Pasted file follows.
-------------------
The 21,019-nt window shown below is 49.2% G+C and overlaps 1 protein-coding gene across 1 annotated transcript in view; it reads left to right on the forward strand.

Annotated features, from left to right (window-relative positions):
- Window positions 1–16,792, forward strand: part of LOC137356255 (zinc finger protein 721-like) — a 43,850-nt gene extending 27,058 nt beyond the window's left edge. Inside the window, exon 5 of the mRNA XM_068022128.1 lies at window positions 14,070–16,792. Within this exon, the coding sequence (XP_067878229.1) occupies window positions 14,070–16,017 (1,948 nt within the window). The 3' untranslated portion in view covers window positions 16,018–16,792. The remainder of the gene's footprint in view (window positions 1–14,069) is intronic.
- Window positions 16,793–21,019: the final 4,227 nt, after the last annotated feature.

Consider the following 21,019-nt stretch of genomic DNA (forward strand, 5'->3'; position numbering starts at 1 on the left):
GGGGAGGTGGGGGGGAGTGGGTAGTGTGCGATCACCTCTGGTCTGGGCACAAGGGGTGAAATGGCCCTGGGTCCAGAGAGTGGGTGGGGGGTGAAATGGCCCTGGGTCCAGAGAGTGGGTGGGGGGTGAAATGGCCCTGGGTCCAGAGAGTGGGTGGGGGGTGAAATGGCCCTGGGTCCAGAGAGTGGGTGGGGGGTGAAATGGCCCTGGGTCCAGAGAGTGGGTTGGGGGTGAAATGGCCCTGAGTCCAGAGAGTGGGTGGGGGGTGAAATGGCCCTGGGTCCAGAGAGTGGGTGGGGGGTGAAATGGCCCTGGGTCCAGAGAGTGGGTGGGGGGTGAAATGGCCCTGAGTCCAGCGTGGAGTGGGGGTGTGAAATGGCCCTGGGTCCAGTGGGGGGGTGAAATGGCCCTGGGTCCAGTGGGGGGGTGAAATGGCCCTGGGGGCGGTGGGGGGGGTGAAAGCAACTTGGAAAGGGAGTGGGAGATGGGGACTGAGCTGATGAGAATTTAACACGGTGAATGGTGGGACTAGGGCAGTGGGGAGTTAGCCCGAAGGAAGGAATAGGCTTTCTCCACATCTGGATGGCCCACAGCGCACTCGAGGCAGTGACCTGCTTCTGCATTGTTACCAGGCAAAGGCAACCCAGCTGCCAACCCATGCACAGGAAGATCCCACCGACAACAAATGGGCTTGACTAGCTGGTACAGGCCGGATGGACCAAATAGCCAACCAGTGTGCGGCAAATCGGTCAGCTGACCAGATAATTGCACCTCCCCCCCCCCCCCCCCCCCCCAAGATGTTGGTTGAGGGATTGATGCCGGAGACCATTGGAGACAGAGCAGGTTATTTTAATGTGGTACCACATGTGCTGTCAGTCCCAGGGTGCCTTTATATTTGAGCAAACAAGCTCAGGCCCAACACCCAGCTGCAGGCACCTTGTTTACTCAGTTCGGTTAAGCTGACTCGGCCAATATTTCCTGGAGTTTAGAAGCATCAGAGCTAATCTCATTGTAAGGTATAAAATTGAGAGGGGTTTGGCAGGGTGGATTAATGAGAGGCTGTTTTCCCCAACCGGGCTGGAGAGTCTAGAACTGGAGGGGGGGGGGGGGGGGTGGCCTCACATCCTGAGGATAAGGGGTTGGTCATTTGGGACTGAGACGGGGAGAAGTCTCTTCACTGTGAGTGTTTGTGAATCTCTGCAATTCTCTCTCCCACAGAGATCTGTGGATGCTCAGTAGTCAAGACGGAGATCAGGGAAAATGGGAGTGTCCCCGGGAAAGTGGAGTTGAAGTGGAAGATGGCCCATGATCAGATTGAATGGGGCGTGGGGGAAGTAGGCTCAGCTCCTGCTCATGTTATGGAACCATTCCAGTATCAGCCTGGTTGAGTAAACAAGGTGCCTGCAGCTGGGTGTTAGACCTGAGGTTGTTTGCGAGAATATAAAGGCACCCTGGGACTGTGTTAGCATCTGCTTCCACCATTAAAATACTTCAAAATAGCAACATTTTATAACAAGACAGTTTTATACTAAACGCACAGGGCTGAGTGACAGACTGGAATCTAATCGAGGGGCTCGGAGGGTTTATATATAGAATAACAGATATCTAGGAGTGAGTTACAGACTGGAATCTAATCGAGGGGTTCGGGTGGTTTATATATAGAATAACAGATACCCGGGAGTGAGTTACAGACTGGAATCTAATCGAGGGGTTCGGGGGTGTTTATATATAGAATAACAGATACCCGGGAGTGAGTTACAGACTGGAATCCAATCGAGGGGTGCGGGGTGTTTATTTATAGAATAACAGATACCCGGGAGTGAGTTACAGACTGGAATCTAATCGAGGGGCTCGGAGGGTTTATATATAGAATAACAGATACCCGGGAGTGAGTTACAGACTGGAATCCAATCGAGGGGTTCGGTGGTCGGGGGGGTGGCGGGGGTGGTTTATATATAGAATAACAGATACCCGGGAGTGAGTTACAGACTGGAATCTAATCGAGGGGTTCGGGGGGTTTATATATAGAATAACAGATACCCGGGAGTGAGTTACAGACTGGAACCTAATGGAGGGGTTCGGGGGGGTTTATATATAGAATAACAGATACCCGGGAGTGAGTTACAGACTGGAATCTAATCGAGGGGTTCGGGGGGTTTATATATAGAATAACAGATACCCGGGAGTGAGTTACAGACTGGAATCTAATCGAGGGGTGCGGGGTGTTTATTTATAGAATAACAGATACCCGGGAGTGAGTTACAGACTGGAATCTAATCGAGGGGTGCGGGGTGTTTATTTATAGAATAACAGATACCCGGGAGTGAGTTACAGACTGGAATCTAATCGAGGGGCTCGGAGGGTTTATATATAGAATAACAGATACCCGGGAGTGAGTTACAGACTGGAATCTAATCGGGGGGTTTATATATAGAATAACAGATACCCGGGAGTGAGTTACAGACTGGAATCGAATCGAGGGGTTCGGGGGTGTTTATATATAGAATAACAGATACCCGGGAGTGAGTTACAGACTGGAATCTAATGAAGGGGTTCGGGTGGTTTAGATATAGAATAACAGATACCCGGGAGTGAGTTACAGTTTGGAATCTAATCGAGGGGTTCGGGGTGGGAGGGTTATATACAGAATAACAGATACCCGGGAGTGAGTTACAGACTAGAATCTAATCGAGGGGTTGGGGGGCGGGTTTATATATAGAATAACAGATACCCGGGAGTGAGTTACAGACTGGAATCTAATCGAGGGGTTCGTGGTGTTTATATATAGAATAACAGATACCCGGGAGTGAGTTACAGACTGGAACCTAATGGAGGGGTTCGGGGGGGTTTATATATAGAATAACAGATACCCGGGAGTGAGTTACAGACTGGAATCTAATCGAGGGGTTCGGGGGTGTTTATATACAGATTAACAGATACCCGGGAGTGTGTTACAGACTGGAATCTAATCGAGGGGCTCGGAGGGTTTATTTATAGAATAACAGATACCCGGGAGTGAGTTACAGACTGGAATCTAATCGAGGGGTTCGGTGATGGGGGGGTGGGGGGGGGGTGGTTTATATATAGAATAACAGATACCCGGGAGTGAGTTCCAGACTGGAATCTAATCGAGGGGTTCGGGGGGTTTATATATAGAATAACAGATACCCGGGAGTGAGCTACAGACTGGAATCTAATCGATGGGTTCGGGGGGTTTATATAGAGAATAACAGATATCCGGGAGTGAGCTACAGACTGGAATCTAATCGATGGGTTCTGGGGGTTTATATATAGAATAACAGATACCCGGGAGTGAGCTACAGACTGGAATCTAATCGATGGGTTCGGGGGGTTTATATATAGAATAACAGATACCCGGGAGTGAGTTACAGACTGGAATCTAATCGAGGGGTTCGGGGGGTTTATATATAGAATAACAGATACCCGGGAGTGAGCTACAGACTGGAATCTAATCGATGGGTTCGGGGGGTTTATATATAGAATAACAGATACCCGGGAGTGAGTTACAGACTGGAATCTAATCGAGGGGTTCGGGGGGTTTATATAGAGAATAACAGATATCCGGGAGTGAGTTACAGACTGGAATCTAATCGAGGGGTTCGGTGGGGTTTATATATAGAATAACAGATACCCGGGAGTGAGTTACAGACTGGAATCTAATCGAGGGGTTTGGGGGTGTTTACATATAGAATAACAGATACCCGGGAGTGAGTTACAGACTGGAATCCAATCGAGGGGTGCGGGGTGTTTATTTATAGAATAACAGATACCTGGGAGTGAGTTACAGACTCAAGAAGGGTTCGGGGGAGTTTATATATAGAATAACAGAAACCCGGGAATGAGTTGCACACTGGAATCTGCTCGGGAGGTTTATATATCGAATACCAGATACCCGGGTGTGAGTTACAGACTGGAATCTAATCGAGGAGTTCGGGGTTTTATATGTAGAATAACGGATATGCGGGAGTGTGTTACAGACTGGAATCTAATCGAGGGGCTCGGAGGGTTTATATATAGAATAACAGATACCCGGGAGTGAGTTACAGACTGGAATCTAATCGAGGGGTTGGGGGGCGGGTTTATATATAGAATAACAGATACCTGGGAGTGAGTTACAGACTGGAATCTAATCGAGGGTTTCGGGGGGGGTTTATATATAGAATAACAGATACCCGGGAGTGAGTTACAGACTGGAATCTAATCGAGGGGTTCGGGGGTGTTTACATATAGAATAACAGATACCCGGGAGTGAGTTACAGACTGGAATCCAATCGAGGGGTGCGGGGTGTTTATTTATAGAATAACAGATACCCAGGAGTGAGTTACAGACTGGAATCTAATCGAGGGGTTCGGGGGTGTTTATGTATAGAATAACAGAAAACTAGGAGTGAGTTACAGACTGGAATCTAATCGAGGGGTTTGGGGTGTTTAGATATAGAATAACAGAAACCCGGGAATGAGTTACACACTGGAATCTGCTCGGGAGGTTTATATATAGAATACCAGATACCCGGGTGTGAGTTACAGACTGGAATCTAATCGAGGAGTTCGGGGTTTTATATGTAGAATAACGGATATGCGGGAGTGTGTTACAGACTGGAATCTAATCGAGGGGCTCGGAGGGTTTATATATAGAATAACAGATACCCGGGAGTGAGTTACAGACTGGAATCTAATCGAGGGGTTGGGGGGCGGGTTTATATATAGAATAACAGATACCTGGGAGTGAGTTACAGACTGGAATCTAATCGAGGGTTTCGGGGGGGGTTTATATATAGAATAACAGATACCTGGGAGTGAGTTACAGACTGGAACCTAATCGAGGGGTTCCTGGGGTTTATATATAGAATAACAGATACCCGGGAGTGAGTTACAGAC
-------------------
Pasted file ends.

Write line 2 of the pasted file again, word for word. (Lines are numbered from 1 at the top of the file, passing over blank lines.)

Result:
Annotated features, from left to right (window-relative positions):